Go Big or Go Home

January 24, 2011
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Like most American’s I grew up with an affinity for big things. As a child, I used “big” to describe all things that I really liked. I lovingly named by maternal grandfather “Big Grandpa” who only weighed maybe 150 lbs. When it came time to choose a profession, I chose civil engineering because of the potential to work on big projects.

After college I moved to the big city of Chicago. Unfortunately, while growing up in the Midwest, I didn’t develop an appreciation for big nature. Sure, we had huge fields, but there’s something different between unobstructed horizons and soaring mountain peaks. Over the last few years, I’ve now had several chances to experience the awesomeness of big sky country. My trips to several of the western states and National Parks have shown me man cannot compete with nature for size or beauty.

With those feelings on my mind, I was extremely anxious for my first (I’m assuming there will be many more) visit to the Grand Canyon. From witness accounts, I had surmised that the Grand Canyon is the “can’t miss” sight of the North American Continent.

We arrived on a cold and rainy October day. I wore multiple layers and still a biting wind made it too uncomfortable to stay outside for long. Denying our instinct to run straight to the edge of the canyon, we decided to get lunch and hope that the weather passed. From one of the outer visitor parking lots, we boarded the convenient park bus system and rode into “town.”

Over a big bowl of chili, my wife and I read the park bulletin and planed out our lone day at the Grand Canyon, should the weather begin to cooperate. After lunch, it was still raining, but we pressed on toward the rim nonetheless.

My first view of the canyon came from Yavapai Point. Despite the low storm clouds, we could tell that the canyon stretched for miles. It was almost too much to comprehend. The scene was so expansive that it felt like looking at a large canvas painting.

We retreated into the Yavapai Geology Museum to learn a little more about the formation of the canyon and warm up. Heat and pressure generated by colliding tectonic plates that caused the Colorado Plateau to rise more than 10,000 feet about 70 million years ago. However, the oldest rocks observed by geologists within the park date to 1,840 million years old. Over the millennia, the Colorado River cut through the plateau. Weak strata were eventually undermined and the width of the canyon grew.

Armed with more information about the canyon, I was determined to explore the park. While I planned to hike into the canyon, my wife decided to explore more of the rim vistas accessible by bus. Following the recommendations for carrying water and food, we split our snacks and went on separate adventures.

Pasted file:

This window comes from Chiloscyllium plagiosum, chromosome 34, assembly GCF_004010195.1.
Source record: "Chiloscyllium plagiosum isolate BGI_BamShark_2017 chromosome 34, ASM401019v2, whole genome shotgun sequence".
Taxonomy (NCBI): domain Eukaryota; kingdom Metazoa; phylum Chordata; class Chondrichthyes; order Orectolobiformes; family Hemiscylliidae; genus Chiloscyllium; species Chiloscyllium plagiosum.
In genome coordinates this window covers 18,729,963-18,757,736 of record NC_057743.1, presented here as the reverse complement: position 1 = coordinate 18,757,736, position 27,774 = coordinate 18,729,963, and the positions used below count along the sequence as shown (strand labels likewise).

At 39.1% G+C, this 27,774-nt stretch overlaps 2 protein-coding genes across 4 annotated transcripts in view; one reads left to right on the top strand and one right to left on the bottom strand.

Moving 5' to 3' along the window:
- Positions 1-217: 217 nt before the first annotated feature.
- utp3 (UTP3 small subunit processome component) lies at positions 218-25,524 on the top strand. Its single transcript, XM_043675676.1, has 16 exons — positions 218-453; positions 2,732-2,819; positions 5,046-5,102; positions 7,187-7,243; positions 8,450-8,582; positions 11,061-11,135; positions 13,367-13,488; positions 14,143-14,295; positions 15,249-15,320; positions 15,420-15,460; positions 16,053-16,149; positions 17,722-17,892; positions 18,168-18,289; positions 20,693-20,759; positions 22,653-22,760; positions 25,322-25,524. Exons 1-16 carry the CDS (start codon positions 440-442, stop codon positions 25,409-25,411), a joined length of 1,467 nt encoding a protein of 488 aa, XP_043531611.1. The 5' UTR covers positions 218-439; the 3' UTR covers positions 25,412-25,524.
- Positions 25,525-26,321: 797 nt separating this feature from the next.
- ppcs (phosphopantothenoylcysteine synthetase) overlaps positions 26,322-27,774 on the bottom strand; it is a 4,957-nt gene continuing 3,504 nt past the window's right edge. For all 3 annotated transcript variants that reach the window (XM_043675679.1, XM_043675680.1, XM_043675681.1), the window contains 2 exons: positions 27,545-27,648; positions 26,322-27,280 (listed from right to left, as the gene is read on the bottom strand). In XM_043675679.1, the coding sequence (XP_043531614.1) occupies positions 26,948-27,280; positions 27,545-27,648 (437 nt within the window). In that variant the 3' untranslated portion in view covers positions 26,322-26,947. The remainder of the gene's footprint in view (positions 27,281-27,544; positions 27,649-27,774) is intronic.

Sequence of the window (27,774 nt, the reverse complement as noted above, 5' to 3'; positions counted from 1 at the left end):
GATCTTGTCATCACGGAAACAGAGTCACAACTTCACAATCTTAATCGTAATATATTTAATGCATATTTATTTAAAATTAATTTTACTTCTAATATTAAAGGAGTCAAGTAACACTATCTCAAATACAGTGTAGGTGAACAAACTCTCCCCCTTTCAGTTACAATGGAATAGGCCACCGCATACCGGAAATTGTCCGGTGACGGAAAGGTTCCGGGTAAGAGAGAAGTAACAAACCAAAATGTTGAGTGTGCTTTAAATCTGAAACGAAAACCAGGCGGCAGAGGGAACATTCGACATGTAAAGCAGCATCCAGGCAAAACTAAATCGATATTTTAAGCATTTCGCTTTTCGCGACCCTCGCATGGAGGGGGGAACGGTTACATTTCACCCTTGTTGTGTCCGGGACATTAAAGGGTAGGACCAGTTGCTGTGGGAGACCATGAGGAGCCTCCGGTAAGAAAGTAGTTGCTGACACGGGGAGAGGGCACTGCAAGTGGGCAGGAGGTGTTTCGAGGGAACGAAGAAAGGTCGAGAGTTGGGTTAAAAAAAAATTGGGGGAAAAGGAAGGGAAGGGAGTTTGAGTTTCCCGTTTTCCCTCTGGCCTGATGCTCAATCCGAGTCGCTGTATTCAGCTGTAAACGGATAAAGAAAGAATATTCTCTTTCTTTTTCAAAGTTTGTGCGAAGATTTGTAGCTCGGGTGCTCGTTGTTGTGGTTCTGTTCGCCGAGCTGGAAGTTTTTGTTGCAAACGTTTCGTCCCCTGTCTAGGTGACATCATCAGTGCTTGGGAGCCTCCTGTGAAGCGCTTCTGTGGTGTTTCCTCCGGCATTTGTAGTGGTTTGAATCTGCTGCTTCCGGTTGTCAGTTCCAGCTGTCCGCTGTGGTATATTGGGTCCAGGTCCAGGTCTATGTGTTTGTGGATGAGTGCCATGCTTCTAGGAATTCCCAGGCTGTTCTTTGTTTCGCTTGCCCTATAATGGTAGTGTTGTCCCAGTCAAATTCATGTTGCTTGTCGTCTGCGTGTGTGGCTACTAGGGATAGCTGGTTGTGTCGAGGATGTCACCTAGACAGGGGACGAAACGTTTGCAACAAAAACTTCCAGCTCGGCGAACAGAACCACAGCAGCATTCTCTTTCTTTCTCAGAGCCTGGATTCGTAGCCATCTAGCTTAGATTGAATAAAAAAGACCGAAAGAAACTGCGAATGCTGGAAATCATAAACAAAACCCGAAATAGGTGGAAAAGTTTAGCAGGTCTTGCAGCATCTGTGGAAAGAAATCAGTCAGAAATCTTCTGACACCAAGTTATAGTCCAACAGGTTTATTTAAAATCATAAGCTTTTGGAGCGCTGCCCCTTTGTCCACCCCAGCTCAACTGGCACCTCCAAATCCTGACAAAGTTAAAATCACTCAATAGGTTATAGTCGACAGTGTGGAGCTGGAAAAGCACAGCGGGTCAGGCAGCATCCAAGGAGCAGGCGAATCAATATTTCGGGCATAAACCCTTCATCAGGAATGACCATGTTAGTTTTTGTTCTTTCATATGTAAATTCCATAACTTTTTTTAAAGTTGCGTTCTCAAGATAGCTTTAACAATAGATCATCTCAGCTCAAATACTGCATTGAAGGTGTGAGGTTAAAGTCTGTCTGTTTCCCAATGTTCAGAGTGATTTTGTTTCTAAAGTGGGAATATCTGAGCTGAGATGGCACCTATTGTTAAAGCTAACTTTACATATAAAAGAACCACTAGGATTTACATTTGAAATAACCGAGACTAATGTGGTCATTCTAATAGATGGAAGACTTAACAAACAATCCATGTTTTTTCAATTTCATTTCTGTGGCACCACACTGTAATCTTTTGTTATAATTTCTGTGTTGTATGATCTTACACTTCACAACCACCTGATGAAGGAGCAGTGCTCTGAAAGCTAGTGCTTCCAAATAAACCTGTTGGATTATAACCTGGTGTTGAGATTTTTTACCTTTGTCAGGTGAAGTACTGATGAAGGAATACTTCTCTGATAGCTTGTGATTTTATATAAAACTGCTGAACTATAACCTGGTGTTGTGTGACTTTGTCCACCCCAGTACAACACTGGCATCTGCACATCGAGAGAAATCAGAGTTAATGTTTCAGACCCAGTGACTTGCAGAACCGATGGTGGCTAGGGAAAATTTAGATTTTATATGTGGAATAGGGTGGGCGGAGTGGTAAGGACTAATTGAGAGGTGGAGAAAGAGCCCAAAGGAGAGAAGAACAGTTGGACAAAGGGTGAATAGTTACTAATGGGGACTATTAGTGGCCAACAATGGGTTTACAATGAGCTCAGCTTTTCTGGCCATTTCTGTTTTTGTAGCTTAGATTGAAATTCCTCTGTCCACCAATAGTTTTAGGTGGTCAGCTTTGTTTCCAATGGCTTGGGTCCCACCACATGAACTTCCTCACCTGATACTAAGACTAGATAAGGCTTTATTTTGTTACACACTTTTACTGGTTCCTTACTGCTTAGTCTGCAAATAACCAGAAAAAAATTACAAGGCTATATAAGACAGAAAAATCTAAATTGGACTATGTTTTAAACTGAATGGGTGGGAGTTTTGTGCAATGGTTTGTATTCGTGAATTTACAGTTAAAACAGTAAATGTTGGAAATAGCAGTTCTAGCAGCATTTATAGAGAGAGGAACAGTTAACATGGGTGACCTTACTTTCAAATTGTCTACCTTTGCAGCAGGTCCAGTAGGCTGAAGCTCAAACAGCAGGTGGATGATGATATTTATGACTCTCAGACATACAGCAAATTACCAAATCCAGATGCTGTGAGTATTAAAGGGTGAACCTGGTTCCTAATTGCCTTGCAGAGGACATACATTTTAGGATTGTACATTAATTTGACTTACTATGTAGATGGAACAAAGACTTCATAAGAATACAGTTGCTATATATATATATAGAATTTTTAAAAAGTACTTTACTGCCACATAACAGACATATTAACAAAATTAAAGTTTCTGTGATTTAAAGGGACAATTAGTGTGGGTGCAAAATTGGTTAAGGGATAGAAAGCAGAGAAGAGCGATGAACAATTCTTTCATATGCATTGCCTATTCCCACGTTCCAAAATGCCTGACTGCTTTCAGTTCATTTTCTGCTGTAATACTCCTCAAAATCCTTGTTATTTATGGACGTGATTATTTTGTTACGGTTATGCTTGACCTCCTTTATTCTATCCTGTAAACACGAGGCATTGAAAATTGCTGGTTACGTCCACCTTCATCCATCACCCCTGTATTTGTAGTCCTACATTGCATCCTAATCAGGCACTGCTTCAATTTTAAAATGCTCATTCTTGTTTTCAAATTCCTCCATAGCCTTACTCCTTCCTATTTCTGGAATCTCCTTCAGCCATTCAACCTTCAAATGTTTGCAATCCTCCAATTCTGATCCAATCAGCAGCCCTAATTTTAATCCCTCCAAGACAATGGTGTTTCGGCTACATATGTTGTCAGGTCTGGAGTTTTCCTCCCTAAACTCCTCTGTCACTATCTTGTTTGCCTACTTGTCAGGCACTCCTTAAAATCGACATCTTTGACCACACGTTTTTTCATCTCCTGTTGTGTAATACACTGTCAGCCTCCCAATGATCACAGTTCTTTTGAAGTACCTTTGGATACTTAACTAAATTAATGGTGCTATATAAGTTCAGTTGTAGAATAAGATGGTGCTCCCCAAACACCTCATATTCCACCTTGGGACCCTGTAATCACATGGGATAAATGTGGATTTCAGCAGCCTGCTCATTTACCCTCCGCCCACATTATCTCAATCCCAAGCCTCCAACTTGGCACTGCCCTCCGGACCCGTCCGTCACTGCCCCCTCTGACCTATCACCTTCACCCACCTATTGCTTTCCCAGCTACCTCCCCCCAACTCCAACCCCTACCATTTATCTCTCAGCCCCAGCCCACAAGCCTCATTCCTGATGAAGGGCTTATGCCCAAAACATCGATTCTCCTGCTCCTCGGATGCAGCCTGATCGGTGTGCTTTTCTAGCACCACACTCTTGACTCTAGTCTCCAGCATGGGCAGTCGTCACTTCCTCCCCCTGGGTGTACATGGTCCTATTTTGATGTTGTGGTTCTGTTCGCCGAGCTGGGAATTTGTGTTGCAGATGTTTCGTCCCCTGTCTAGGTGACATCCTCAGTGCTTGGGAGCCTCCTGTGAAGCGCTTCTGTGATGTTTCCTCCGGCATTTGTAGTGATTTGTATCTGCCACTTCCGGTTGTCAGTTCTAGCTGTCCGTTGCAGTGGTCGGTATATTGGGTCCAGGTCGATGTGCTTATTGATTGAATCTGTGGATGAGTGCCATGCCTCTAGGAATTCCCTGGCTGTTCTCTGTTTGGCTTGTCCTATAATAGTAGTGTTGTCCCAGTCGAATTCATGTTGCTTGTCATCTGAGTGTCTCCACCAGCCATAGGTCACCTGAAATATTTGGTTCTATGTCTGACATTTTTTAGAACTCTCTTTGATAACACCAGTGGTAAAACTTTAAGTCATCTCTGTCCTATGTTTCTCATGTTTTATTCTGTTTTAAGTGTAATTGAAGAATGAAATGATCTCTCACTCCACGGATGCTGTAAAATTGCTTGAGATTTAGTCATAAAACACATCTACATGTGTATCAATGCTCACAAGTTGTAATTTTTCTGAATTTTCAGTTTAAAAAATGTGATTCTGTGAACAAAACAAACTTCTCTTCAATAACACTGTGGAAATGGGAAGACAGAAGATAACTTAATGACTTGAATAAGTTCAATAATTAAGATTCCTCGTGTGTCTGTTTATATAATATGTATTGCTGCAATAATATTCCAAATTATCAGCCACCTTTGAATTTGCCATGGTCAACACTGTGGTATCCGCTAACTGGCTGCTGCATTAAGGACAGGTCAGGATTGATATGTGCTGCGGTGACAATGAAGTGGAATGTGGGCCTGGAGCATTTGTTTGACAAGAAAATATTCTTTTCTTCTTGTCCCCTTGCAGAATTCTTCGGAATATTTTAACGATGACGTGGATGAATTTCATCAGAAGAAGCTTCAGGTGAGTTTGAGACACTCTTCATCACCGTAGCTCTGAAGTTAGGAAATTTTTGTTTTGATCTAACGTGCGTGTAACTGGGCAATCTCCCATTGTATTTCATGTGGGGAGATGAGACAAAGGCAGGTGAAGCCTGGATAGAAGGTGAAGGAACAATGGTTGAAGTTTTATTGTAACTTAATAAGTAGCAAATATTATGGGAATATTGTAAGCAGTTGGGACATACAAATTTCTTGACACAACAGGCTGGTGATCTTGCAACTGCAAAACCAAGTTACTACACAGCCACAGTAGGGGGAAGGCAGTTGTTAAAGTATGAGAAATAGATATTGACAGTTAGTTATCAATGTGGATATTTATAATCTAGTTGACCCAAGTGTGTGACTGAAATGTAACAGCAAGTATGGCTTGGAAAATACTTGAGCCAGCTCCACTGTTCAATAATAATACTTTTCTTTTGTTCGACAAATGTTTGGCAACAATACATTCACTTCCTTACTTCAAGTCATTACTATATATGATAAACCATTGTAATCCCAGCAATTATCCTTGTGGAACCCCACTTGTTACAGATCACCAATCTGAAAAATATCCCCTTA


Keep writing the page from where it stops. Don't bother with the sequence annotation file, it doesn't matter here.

I set off down the South Kaibab Trail which was advertised as steep with expansive views. Just past the trailhead, I encountered dozens of steep switchbacks cut into the canyon walls. Although the hikers heading back up the trail looked exhausted, I could help but run gleefully into the unknown. About 30 minutes into the trip I arrived at a rock outcropping named the “Ooh Aah Point.” The view was incredible, but I feared that the strong winds would blow me off the bluff.

Continuing down the steep paths, I began to wonder if I’d make it back up in time to rendez-vous with my wife. After three miles descending, I arrived at Cedar Ridge. At this point, I was still a half-day’s hike away from the river. The weather was much improved at this rest stop, about 1,140 feet below the rim. I stopped to snack, take in the sights, and watch the clouds move slowly across the sky.

Unfortunately, I did not have time to continue my hike into the canyon. I tried to maintain an aggressive pace hiking back up the trail. Very soon my calves started to burn and I was out of breath. I focused just on taking deep steady breaths. Gradually, I began removing layers as the workout intensified. In the end, however, I hiked back up the trail much faster than the posted trail times. It was thrilling to stand back at the rim and trace my path.

Whether described as big or grand, words cannot fully describe the Grand Canyon. The visitors’ guide attempts to explain why we consider the canyon so grand.

“Often described as Earth’s greatest geological showcase, the ensemble of stunning dimensions – the melding of depth, width, and length – sets the Grand Canyon apart. Nowhere else features such a dazzling variety of colorful rock layers, impressive buttes, and shadowed side canyons. Grand Canyon is the canyon against which all other canyons are compared.”

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